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'I'm sick of it': Premier hits out at critics, reveals strict new border rule

Josh Dutton
News Reporter

Queensland Premier Annastacia Palaszczuk has hit out at critics of her state’s border policies during the coronavirus pandemic.

The premier announced on Tuesday that Queensland will reopen its borders to Tasmania, South Australia, Western Australia, New South Wales, Northern Territory and ACT on July 10.

Borders with Victoria, however, will remain closed as Ms Palaszczuk said she still has “very large concerns” about the state.

Anyone travelling from Victoria to Queensland will be placed in hotel quarantine for 14 days at their own expense from Friday at 12pm.

Queensland Premier Annastacia Palaszczuk announces the re-opening of state borders. Source: AAP

Criticised for not reopening borders sooner, Ms Palaszczuk has seemed to be at odds with Prime Minister Scott Morrison and NSW Premier Gladys Berejiklian during the coronavirus crisis.

“I’ve been quietly having a gibe at all of my state colleagues who have their borders shut. NSW didn’t, Victoria didn’t,” Ms Berejiklian told Sky News last month.

“The sooner we can do that the better.”

The Queensland Premier responded saying, “you will have to wait a little longer”.

On Tuesday Ms Palaszczuk said “the border wars have got to stop”.

“I think a national leader should have been able to bring all of the states and territories together,” the premier said.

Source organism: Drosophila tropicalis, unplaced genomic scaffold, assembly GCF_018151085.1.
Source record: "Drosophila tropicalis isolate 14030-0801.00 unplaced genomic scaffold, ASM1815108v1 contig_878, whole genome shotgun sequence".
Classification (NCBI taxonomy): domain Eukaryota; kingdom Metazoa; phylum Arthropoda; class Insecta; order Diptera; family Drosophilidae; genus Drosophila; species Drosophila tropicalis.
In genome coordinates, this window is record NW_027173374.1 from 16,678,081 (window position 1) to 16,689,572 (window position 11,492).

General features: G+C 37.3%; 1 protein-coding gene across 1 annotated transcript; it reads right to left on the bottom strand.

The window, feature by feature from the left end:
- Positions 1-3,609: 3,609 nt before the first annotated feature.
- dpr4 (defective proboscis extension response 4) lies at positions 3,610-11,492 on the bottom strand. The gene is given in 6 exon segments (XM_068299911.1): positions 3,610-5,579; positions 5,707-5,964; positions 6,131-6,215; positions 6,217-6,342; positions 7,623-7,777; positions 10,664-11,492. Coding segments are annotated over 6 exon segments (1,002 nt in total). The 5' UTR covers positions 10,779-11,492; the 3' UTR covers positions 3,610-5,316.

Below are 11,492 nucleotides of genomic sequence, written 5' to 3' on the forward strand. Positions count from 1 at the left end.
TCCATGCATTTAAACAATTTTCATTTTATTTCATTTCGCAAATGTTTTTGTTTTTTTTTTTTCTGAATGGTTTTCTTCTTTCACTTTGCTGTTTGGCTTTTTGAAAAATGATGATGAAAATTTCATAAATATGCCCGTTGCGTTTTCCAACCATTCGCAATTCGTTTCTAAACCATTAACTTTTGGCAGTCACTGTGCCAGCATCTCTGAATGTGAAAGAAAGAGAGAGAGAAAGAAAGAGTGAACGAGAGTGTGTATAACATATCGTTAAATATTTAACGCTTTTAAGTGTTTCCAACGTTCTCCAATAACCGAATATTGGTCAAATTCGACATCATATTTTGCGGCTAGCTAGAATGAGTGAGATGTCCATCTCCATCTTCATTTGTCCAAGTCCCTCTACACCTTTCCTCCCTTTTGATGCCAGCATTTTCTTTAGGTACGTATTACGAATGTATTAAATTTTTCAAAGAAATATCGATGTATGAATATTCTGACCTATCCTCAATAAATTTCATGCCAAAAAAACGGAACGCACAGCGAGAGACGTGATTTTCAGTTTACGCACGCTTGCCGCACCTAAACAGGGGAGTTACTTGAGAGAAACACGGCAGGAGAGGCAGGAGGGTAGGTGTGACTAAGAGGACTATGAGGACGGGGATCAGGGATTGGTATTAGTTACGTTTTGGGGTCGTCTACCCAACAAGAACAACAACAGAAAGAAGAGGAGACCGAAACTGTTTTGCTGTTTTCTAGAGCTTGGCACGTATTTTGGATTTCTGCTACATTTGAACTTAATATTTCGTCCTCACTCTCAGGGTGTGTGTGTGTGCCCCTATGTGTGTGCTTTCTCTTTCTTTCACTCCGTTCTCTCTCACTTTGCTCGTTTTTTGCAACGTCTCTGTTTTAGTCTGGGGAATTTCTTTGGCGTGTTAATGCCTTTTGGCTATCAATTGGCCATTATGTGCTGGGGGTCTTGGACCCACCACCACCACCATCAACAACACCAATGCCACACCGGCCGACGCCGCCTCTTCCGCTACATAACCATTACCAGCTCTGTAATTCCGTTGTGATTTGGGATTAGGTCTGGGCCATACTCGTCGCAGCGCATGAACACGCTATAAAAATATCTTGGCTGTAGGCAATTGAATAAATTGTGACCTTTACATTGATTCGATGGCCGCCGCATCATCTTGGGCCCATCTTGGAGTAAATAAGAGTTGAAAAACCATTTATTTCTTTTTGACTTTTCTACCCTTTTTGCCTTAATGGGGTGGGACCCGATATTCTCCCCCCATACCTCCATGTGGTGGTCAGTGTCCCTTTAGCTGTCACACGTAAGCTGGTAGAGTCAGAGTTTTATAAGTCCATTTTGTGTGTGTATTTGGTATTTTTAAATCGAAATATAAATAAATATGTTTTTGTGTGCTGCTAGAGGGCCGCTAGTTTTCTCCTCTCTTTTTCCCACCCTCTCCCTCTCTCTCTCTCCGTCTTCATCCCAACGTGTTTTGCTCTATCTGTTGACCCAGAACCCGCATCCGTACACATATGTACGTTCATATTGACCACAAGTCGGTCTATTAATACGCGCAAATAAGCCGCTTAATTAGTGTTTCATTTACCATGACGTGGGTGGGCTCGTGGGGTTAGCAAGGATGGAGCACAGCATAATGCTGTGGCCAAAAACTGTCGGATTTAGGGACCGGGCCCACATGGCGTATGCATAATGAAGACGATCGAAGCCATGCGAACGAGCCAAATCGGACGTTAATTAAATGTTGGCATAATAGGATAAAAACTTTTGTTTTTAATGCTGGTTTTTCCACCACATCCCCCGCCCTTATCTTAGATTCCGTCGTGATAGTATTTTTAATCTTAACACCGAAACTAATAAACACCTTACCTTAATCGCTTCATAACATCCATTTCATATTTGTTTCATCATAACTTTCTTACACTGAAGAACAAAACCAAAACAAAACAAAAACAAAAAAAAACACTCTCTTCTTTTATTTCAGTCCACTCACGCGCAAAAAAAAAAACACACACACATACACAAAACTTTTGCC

“Frankly, I'm a bit sick that Queensland has been singled out as opposed to South Australia, and Tasmania, just to name a few.”

Tasmania has had strict border restrictions throughout the pandemic with Premier Peter Gutwein announcing on Friday the island intends to ease them in four weeks, depending on public health advice.

South Australia only recently reopened its borders to Western Australia, Tasmania, Queensland and the Northern Territory.

‘I’ve been silent for a long time’: Premier speaks out

Ms Palaszczuk said if Victoria had been “almost self-quarantined or quarantined”, then Mr Morrison could have set a date for all of the other states and territories once Victoria was under control.

“At the moment, what we have is a bit of a confrontation where fights are being picked at different states and, frankly, I don't think it's good enough,” she said. 

A Queensland police officer at a vehicle checkpoint on the Pacific Highway on the Queensland - New South Wales border in April. Source: Getty Images

“I've been silent for a long time and I will not be silenced for standing up for what I believe to be right, for the health advice that I'm being provided for by Dr (Jeanette) Young (Queensland’s Chief Health Officer).”

The premier added Dr Young’s advice “has put Queensland in a very good position”. 

“We're not out of it yet. We know that,” she said.

Queensland reported no new coronavirus cases on Tuesday.

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